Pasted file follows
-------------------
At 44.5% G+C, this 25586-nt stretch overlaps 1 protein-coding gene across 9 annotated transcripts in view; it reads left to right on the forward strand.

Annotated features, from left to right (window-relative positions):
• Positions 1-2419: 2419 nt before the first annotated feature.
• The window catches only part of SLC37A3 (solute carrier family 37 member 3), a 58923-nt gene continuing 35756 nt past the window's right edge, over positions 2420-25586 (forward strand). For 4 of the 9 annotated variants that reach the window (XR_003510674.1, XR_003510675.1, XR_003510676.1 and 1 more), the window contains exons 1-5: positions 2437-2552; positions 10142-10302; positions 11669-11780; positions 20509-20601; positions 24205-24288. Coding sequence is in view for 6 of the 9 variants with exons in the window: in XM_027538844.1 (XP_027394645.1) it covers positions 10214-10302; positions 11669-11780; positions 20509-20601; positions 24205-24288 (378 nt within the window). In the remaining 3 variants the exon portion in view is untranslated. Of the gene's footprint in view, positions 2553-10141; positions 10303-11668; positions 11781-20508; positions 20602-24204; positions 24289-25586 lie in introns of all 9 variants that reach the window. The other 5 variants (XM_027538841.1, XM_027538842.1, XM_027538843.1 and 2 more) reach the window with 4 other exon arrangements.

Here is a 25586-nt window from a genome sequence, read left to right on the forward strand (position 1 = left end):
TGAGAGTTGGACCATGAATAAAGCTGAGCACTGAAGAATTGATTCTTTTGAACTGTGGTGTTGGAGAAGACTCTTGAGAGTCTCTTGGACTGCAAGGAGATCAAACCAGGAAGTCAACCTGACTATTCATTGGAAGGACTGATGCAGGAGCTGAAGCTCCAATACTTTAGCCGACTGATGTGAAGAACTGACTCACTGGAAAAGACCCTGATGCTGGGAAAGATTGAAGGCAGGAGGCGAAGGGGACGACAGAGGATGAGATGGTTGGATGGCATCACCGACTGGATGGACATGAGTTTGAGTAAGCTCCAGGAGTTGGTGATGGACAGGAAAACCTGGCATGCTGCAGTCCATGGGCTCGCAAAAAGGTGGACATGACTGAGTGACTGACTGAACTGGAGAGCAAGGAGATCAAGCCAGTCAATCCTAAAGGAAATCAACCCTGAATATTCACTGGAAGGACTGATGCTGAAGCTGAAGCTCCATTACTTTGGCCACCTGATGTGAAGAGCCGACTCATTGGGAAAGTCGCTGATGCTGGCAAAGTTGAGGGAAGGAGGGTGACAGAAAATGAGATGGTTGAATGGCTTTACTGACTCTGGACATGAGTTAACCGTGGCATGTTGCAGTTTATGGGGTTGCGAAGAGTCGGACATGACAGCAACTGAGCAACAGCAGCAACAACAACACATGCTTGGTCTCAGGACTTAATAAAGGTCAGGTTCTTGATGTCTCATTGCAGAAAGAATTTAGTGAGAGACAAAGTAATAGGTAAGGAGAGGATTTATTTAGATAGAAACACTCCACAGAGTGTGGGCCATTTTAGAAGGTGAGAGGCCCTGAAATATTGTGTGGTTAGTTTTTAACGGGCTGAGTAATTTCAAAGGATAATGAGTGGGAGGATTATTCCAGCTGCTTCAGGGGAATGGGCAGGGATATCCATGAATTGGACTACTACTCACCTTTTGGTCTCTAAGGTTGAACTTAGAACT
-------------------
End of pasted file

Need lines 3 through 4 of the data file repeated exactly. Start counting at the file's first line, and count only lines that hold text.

• Positions 1-2419: 2419 nt before the first annotated feature.
• The window catches only part of SLC37A3 (solute carrier family 37 member 3), a 58923-nt gene continuing 35756 nt past the window's right edge, over positions 2420-25586 (forward strand). For 4 of the 9 annotated variants that reach the window (XR_003510674.1, XR_003510675.1, XR_003510676.1 and 1 more), the window contains exons 1-5: positions 2437-2552; positions 10142-10302; positions 11669-11780; positions 20509-20601; positions 24205-24288. Coding sequence is in view for 6 of the 9 variants with exons in the window: in XM_027538844.1 (XP_027394645.1) it covers positions 10214-10302; positions 11669-11780; positions 20509-20601; positions 24205-24288 (378 nt within the window). In the remaining 3 variants the exon portion in view is untranslated. Of the gene's footprint in view, positions 2553-10141; positions 10303-11668; positions 11781-20508; positions 20602-24204; positions 24289-25586 lie in introns of all 9 variants that reach the window. The other 5 variants (XM_027538841.1, XM_027538842.1, XM_027538843.1 and 2 more) reach the window with 4 other exon arrangements.